Background: Both transversus abdominis plane (TAP) block and local anesthetic wound infiltration have been used to relieve pain after laparoscopic cholecystectomy. We undertook this systematic review and meta-analysis with trial sequential analysis to determine the best analgesic technique.
Methods: We systematically searched the literature for trials comparing TAP block with wound infiltration after laparoscopic cholecystectomy. The primary outcome was pain score during rest (analogue scale, 0–10) at 2 postoperative hours. Secondary pain-related outcomes included pain scores during rest at 12 and 24 h, pain scores during movement and intravenous morphine consumption at 2, 12 and 24 h, and postoperative nausea and vomiting. Other secondary outcomes sought were block-related complications such as rates of postoperative infection, hematoma, visceral injury and local anesthetic systemic toxicity.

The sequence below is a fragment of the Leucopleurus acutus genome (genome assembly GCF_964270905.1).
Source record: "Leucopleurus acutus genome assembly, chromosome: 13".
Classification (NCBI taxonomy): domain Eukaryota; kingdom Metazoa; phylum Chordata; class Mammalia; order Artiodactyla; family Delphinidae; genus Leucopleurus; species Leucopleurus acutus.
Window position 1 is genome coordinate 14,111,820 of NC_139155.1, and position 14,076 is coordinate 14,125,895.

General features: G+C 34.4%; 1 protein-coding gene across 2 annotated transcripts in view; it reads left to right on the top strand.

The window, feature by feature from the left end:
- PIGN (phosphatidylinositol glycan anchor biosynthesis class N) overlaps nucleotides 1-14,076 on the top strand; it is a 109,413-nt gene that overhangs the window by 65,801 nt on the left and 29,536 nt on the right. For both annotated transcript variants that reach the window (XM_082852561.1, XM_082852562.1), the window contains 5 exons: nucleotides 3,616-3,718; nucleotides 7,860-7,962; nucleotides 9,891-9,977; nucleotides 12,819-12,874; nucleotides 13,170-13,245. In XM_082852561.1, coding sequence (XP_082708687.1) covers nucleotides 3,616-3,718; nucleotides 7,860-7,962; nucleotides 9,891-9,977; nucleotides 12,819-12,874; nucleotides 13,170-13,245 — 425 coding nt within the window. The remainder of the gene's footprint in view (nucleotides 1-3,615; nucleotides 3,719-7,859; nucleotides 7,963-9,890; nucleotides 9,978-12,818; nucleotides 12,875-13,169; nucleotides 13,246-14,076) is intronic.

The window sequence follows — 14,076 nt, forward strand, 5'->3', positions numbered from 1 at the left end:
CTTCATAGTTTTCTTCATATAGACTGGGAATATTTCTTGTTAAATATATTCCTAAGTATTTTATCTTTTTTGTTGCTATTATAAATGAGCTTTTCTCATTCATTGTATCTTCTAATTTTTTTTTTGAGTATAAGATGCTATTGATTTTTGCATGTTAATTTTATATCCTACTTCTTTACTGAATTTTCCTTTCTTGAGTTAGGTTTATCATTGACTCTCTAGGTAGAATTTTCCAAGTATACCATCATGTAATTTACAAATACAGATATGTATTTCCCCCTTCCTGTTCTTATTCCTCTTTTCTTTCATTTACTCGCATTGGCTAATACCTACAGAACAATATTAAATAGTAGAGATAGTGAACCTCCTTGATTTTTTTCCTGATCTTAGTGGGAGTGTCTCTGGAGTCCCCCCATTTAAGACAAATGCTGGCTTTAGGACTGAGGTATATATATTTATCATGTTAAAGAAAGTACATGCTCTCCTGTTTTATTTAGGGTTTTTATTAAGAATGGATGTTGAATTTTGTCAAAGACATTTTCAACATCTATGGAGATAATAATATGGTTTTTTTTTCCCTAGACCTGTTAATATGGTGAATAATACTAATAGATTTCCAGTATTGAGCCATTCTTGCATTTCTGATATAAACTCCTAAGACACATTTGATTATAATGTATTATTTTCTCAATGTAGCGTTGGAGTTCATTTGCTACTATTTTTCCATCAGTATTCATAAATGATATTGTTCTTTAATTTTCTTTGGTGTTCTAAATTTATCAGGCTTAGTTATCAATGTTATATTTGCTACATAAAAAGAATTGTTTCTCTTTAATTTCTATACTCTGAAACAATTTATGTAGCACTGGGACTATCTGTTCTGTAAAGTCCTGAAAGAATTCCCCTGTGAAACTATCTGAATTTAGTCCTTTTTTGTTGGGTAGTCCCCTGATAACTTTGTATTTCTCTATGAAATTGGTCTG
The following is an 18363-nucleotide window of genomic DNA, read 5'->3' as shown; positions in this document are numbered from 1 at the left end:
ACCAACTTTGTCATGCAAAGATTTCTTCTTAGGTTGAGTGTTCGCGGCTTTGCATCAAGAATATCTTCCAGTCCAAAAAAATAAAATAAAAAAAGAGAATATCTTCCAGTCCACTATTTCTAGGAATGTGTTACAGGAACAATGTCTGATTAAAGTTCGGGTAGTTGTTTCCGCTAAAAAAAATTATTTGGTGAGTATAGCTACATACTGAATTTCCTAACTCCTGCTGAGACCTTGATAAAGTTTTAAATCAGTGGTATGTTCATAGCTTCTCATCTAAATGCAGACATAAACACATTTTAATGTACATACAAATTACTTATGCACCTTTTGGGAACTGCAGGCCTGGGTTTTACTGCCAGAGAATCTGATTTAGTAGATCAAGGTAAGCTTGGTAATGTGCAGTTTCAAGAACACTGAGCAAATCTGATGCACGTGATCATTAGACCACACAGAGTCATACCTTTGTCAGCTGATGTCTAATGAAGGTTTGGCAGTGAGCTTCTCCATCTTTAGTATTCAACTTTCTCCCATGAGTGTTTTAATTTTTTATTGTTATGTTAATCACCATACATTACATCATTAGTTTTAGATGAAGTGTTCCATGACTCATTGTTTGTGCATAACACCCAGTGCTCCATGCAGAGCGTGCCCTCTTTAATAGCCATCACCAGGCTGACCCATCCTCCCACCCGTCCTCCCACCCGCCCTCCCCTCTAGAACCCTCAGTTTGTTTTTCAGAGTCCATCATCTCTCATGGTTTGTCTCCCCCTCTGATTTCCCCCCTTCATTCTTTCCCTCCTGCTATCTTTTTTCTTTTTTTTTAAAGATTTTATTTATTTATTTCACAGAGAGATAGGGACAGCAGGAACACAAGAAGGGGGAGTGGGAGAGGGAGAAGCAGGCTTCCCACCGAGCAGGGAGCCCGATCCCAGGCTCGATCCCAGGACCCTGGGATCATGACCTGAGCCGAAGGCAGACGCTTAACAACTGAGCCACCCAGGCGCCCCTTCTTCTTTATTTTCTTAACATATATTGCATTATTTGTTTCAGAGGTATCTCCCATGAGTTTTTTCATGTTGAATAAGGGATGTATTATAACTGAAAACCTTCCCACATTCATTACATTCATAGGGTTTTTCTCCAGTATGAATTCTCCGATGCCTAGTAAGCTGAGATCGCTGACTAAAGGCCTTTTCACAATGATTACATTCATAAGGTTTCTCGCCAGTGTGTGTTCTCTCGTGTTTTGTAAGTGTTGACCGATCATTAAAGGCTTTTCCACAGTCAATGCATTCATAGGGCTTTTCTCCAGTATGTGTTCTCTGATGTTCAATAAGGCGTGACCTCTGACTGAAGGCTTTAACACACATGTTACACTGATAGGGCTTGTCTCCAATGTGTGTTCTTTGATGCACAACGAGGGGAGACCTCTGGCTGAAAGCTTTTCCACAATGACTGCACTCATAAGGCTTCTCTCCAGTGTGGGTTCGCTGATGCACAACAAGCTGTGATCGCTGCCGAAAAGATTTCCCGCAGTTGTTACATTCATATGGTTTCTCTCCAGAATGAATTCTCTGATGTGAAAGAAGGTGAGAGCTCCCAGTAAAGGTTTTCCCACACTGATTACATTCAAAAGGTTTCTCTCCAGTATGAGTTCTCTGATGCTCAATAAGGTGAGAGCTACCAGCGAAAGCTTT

Results: Ten trials including 668 patients were identified. There was a significant difference in pain score during rest at 2 postoperative hours in favour of TAP block when compared with wound infiltration (mean difference [95%CI]: −0.7 [−1.2, −0.2]; I2 = 71%; p = 0.008). Pain scores during rest at 12 and 24 h and pain scores during movement at 24 h were also significantly lower with TAP block than wound infiltration. Postoperative morphine consumption and the incidence of postoperative nausea and vomiting were significantly lower in patients who received a TAP block. Data were insufficient to compare block-related complications. The overall quality of evidence was moderate-to-high.